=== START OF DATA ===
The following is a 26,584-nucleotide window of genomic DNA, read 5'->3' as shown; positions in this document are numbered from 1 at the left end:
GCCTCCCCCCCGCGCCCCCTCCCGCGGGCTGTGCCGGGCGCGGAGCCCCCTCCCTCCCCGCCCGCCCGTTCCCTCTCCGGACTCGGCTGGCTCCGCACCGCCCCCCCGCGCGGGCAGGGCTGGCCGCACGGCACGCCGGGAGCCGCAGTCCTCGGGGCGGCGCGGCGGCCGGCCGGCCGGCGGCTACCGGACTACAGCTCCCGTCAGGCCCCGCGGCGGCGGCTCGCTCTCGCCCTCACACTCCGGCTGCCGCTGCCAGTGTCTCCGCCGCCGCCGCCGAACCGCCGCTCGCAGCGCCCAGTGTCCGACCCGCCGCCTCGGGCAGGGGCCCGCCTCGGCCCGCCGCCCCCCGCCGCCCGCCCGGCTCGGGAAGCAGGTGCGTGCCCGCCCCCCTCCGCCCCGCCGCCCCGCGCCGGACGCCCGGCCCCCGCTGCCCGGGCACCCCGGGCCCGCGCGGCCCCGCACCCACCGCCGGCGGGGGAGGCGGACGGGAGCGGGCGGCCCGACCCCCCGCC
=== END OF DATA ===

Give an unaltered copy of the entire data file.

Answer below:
The following is a 26,584-nucleotide window of genomic DNA, read 5'->3' as shown; positions in this document are numbered from 1 at the left end:
GCCTCCCCCCCGCGCCCCCTCCCGCGGGCTGTGCCGGGCGCGGAGCCCCCTCCCTCCCCGCCCGCCCGTTCCCTCTCCGGACTCGGCTGGCTCCGCACCGCCCCCCCGCGCGGGCAGGGCTGGCCGCACGGCACGCCGGGAGCCGCAGTCCTCGGGGCGGCGCGGCGGCCGGCCGGCCGGCGGCTACCGGACTACAGCTCCCGTCAGGCCCCGCGGCGGCGGCTCGCTCTCGCCCTCACACTCCGGCTGCCGCTGCCAGTGTCTCCGCCGCCGCCGCCGAACCGCCGCTCGCAGCGCCCAGTGTCCGACCCGCCGCCTCGGGCAGGGGCCCGCCTCGGCCCGCCGCCCCCCGCCGCCCGCCCGGCTCGGGAAGCAGGTGCGTGCCCGCCCCCCTCCGCCCCGCCGCCCCGCGCCGGACGCCCGGCCCCCGCTGCCCGGGCACCCCGGGCCCGCGCGGCCCCGCACCCACCGCCGGCGGGGGAGGCGGACGGGAGCGGGCGGCCCGACCCCCCGCC